At A Glance

  • Traditional employment structures and working arrangements are not suited to delivering new models of care
  • Service Level Agreements (SLAs), secondments, joint employment and the creation of third-party organisations are being used as vehicles to deliver more collaborative care
  • New models of care must define where contractual, managerial and legal liabilities lie for each person or organisation involved

Why this area is important

The integration agenda is driving the imperatives of achieving efficiencies, saving money and improving service delivery. But traditional employment structures are not appropriate for new models of care where different bodies work in more collaborative, fluid ways. In traditional care settings, be it health or social care, one organisation delivered a clear set of services. Now we are seeing workers from a range of organisations contribute to different elements of a care pathway. This is a real shift which must be reflected in new models of employment.

Key issues

Organisations on a care pathway might include social care, private bodies, charities, small primary care providers or hospital staff. The question is how to get employees to work with other people from different organisations where they may not be in a hierarchical role; they may not hold managerial responsibility for those people or indeed be part of the same body, or even part of the NHS.

New models of care need to define where liabilities lie for those involved in service delivery along the pathway. When there are major service redesigns that require staff to change locations or undertake different duties, this can throw up employment law consequences that may require consultation. Any resulting issues should be dealt with pragmatically as they occur. Radical changes in job descriptions might spark a need for a minimum period of consultation as they constitute redundancies under employment law.

Section 188 of the Trade Union and Labour Relations (Consolidation) Act 1992 requires minimum periods 
of consultation if 20 or more employees at one establishment are at risk of ‘redundancy’. This period is 45 days if 100 or more employees are involved, and 30 days if its 20-99 employees. The definition of ‘redundancy’ is wider for these purposes than conventionally understood and would include cover where an employer intends to make significant changes to terms and conditions.

Employers must adhere to minimum legal requirements before changing employees’ duties or contracts, which can prove an obstacle to new ways of working. The obligation to consult is principally around reducing redundancies and mitigating effects on employees. In addition, certain statutory information has to be provided to employee representatives. As this usually means consultation with unions, most NHS bodies engage in this consultation as a matter of course when the obligations are triggered. This is because attempts to circumvent consultation are likely to have a wider impact on partnership working with trade unions, or detrimentally affect industrial relations.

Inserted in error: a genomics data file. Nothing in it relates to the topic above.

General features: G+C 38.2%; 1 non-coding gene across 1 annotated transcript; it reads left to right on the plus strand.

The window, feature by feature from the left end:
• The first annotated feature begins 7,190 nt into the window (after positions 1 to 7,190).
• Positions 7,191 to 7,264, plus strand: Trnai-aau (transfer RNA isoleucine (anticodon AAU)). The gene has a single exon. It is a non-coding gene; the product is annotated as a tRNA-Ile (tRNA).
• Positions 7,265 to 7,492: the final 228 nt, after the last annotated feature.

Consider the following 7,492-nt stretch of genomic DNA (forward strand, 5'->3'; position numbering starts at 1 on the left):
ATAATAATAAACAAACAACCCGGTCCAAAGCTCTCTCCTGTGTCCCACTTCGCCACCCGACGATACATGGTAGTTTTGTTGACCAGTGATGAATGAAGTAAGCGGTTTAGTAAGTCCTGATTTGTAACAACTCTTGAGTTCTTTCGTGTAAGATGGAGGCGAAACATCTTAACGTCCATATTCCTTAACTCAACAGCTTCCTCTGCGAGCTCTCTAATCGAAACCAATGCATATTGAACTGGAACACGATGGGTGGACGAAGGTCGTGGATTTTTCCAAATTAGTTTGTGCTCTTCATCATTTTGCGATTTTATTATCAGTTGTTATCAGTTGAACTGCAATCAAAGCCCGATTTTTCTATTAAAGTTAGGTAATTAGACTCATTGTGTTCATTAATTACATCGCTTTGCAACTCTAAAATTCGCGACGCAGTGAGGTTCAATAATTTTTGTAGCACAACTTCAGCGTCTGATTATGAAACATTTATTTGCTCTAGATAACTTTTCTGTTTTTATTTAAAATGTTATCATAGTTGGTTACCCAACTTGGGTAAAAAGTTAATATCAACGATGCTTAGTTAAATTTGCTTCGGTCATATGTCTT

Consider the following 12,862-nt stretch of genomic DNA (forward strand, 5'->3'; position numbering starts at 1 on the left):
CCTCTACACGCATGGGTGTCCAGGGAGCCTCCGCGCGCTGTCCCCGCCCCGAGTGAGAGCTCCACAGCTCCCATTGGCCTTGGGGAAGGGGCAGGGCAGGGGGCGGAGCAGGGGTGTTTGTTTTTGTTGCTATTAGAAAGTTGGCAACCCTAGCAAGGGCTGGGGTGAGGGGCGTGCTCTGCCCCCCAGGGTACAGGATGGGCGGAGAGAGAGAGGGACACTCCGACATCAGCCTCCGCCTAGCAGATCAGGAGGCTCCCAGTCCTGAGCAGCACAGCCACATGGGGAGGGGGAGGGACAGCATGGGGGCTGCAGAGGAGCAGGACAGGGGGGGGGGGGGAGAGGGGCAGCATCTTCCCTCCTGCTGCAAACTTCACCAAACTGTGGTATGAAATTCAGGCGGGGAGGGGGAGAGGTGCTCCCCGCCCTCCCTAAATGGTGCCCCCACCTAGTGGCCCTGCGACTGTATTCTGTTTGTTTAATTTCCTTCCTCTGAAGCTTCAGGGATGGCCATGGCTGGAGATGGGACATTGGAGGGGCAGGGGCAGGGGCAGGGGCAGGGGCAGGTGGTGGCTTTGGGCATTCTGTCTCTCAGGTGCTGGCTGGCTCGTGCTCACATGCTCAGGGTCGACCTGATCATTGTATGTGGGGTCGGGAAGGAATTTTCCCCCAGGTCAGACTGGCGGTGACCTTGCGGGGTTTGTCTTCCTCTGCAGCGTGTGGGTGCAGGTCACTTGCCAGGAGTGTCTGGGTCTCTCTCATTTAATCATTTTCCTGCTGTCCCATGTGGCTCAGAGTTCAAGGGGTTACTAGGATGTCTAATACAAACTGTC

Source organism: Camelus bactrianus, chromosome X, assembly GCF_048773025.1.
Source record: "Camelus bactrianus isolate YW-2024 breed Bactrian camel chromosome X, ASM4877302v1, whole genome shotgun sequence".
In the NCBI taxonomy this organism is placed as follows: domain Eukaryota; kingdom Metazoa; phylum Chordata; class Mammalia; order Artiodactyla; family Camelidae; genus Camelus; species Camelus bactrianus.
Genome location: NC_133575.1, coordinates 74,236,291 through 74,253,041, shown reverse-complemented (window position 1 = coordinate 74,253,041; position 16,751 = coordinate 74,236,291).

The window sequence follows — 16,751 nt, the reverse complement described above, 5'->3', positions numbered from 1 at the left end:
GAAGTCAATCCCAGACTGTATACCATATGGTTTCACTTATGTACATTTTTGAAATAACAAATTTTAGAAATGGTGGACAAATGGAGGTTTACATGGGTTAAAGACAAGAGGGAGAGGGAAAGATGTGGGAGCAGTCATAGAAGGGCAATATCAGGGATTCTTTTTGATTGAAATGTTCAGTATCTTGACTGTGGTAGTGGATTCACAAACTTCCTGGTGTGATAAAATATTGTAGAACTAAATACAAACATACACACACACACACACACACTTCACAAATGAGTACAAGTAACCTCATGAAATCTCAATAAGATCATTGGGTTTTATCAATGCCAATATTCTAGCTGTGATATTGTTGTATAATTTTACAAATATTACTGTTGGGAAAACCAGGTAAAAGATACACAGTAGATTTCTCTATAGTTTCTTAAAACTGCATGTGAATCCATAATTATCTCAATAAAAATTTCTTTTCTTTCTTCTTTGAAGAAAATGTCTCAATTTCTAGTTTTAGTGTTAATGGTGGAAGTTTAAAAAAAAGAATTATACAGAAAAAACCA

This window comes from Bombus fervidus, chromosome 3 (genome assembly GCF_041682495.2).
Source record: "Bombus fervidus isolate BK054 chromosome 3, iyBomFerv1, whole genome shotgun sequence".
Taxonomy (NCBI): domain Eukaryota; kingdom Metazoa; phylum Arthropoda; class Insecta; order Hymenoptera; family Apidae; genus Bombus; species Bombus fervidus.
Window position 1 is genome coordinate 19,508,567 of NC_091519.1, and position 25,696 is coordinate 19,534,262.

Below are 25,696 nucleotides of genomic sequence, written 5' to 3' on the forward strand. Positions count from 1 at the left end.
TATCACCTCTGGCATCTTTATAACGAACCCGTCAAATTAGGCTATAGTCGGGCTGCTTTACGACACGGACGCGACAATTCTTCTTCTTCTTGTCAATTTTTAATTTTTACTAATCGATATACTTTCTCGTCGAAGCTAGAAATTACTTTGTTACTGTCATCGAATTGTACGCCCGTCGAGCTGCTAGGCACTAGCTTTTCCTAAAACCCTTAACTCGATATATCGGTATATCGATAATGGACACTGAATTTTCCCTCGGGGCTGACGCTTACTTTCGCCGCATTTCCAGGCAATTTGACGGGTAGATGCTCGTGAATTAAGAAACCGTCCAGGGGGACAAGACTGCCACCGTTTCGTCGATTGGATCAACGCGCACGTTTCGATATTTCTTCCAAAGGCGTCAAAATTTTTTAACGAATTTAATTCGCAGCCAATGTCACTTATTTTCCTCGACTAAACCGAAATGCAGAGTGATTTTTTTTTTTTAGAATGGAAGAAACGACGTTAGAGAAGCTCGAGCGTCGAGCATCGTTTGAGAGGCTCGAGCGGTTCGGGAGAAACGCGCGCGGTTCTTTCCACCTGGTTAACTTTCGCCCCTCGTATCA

Unions generally prefer members to be employed by a traditional NHS body rather than a new hybrid with limited history, or a non-NHS body. However, unions are being pragmatic and are not making any principle objection to the creation of new legal bodies or the transfer of staff. Some disputes have arisen on a case-by-case basis such as where staff have to be TUPE transferred to a small private GP provider. Under this model it is important to define where responsibility for litigation might lie if things go wrong.

Potential solutions

Organisations are using Service Level Agreements (SLAs) creatively where contributors agree to the elements of the service they are providing. Staff remain with their current employer but work within a contractually agreed framework to deliver services alongside employees from other providers. Secondment to a particular care pathway is also proving popular.

It provides for flexible working as they can be started and ended fairly quickly. But secondments mean that a particular organisation’s employees are subject to the control of another party, even though the employer continues to bear salary costs and legal liabilities. Under this scenario the substantive employer may incur a liability that it has no part in, or control over.

This can be mitigated by setting up a third-party organisation as a joint venture – for example as a charity or a limited company – to provide a particular service. Yet this has implications for pensions for NHS staff. Recent changes to the way staff have access to the NHS Pension scheme makes it easier for traditional non-NHS providers to access the scheme, but this remains an industrial relations issue with the unions wary of any potential detriment to staff pensions.

Increasingly, we are also seeing the joint employment model being considered; where an employee is jointly employed by two or more organisations to carry out services for them. The key to the success of these arrangements does depend on the clarity of understanding between joint employers on what they can expect from the employee, and ensuring that neither feels that the duties to them are being compromised. Legally, the model raises interesting questions in relation to legal liability – where one employer acts in a way that might cause legal liability, the starting point will be whether the employee can sue the other or both employers.